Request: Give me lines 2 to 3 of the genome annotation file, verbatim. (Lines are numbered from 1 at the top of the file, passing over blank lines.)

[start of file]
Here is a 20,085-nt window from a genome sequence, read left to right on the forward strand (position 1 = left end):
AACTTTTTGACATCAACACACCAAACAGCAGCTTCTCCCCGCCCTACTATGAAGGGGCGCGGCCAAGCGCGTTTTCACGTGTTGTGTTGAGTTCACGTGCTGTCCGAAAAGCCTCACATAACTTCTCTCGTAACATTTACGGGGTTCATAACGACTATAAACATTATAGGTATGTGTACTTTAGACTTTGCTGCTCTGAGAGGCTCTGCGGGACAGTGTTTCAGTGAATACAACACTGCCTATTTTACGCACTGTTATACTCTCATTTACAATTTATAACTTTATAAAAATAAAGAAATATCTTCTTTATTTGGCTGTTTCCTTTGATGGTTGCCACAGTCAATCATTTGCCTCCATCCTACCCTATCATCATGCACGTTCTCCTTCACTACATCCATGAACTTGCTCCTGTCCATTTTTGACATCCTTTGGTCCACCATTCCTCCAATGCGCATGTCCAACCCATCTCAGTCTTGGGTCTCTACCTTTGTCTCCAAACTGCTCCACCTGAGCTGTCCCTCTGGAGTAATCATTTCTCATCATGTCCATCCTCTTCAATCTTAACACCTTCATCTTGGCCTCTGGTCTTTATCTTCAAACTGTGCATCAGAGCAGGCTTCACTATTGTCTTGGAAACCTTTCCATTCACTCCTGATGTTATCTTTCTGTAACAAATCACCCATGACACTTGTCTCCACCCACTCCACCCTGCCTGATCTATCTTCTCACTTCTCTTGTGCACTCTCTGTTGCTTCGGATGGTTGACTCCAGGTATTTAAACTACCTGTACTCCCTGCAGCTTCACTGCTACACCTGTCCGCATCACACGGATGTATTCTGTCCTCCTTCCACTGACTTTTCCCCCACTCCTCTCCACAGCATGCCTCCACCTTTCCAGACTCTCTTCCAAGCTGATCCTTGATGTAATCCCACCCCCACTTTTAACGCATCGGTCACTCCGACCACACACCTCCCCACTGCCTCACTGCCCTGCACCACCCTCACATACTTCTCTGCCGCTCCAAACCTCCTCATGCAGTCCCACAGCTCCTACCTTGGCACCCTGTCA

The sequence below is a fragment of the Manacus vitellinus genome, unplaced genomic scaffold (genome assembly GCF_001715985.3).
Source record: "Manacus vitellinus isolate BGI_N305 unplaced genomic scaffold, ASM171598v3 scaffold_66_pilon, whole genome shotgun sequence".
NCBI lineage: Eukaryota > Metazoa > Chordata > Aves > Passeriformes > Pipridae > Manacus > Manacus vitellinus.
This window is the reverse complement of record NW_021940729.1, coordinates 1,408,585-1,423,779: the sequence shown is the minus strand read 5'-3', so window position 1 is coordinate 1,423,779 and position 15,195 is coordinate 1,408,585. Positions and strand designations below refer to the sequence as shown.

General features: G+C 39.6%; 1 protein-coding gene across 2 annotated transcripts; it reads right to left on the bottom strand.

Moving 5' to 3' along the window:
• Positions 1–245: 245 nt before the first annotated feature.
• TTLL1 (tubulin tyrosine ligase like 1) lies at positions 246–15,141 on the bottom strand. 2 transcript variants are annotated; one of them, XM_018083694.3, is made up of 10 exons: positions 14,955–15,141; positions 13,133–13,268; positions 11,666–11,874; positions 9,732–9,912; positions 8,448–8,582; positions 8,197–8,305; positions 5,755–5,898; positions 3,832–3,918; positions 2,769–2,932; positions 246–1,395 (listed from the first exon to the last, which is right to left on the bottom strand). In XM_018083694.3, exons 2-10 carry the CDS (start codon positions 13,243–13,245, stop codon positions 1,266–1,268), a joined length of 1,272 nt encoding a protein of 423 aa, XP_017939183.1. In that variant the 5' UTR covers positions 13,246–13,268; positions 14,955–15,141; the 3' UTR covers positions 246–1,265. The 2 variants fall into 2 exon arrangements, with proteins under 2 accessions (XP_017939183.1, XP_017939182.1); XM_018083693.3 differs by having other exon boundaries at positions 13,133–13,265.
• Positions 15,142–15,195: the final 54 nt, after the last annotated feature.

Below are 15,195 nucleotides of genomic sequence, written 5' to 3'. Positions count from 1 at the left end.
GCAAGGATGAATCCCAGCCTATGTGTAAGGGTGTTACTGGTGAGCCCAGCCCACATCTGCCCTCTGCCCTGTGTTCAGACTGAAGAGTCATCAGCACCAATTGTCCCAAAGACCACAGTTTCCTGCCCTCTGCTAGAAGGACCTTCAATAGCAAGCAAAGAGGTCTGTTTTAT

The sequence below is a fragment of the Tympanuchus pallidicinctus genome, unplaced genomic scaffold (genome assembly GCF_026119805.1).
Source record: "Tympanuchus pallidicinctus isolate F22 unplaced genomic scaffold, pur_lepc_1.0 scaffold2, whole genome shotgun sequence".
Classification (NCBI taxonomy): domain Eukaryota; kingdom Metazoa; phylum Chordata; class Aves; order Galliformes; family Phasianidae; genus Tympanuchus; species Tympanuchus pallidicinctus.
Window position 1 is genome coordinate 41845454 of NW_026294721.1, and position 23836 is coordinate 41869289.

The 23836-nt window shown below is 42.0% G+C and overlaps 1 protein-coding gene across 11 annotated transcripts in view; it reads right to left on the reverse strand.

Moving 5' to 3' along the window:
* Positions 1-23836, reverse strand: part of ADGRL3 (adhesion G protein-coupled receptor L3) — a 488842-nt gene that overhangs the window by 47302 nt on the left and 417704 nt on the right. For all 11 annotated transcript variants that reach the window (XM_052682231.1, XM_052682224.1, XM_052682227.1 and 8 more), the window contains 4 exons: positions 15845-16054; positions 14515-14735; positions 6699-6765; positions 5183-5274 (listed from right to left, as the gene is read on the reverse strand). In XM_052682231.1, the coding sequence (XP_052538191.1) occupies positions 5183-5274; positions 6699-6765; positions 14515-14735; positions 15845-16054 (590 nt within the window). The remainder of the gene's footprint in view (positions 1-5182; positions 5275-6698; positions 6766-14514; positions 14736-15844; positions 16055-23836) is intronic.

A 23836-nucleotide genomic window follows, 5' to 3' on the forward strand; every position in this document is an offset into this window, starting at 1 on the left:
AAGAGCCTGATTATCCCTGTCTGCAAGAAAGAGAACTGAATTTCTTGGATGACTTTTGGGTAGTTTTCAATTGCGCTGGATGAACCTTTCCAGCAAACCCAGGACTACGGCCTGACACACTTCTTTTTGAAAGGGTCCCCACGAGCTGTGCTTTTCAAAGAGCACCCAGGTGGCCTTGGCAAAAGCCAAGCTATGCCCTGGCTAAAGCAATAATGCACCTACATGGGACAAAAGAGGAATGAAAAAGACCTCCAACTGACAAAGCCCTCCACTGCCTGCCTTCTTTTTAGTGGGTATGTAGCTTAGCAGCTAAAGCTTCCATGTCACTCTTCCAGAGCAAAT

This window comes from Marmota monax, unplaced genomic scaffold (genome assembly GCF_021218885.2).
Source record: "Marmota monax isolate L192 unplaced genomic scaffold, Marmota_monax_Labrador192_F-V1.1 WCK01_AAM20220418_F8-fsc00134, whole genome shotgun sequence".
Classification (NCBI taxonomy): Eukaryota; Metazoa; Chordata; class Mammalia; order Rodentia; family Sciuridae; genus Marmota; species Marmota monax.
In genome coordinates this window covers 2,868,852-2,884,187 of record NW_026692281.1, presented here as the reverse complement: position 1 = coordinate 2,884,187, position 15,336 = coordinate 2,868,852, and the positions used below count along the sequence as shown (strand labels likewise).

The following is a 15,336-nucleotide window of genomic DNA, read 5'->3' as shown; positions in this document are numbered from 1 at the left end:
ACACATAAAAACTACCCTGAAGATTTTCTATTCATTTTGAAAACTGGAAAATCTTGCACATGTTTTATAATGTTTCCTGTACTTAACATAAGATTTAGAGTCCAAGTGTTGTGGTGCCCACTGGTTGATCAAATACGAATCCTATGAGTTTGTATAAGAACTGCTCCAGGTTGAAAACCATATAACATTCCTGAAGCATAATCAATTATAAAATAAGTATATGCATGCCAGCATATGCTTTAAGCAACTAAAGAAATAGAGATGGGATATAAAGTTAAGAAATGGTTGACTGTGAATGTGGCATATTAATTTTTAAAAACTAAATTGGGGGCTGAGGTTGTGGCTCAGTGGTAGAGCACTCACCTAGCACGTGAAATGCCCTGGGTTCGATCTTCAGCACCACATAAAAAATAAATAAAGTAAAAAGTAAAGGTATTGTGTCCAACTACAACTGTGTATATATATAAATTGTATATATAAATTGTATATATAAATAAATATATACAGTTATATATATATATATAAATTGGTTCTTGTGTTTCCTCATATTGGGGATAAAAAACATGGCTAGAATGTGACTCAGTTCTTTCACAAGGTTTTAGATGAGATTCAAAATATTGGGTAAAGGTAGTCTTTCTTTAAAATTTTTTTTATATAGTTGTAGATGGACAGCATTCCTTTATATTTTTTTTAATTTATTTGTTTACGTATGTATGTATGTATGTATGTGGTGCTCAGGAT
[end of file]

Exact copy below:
AACTTTTTGACATCAACACACCAAACAGCAGCTTCTCCCCGCCCTACTATGAAGGGGCGCGGCCAAGCGCGTTTTCACGTGTTGTGTTGAGTTCACGTGCTGTCCGAAAAGCCTCACATAACTTCTCTCGTAACATTTACGGGGTTCATAACGACTATAAACATTATAGGTATGTGTACTTTAGACTTTGCTGCTCTGAGAGGCTCTGCGGGACAGTGTTTCAGTGAATACAACACTGCCTATTTTACGCACTGTTATACTCTCATTTACAATTTATAACTTTATAAAAATAAAGAAATATCTTCTTTATTTGGCTGTTTCCTTTGATGGTTGCCACAGTCAATCATTTGCCTCCATCCTACCCTATCATCATGCACGTTCTCCTTCACTACATCCATGAACTTGCTCCTGTCCATTTTTGACATCCTTTGGTCCACCATTCCTCCAATGCGCATGTCCAACCCATCTCAGTCTTGGGTCTCTACCTTTGTCTCCAAACTGCTCCACCTGAGCTGTCCCTCTGGAGTAATCATTTCTCATCATGTCCATCCTCTTCAATCTTAACACCTTCATCTTGGCCTCTGGTCTTTATCTTCAAACTGTGCATCAGAGCAGGCTTCACTATTGTCTTGGAAACCTTTCCATTCACTCCTGATGTTATCTTTCTGTAACAAATCACCCATGACACTTGTCTCCACCCACTCCACCCTGCCTGATCTATCTTCTCACTTCTCTTGTGCACTCTCTGTTGCTTCGGATGGTTGACTCCAGGTATTTAAACTACCTGTACTCCCTGCAGCTTCACTGCTACACCTGTCCGCATCACACGGATGTATTCTGTCCTCCTTCCACTGACTTTTCCCCCACTCCTCTCCACAGCATGCCTCCACCTTTCCAGACTCTCTTCCAAGCTGATCCTTGATGTAATCCCACCCCCACTTTTAACGCATCGGTCACTCCGACCACACACCTCCCCACTGCCTCACTGCCCTGCACCACCCTCACATACTTCTCTGCCGCTCCAAACCTCCTCATGCAGTCCCACAGCTCCTACCTTGGCACCCTGTCA

The sequence below is a fragment of the Manacus vitellinus genome, unplaced genomic scaffold (genome assembly GCF_001715985.3).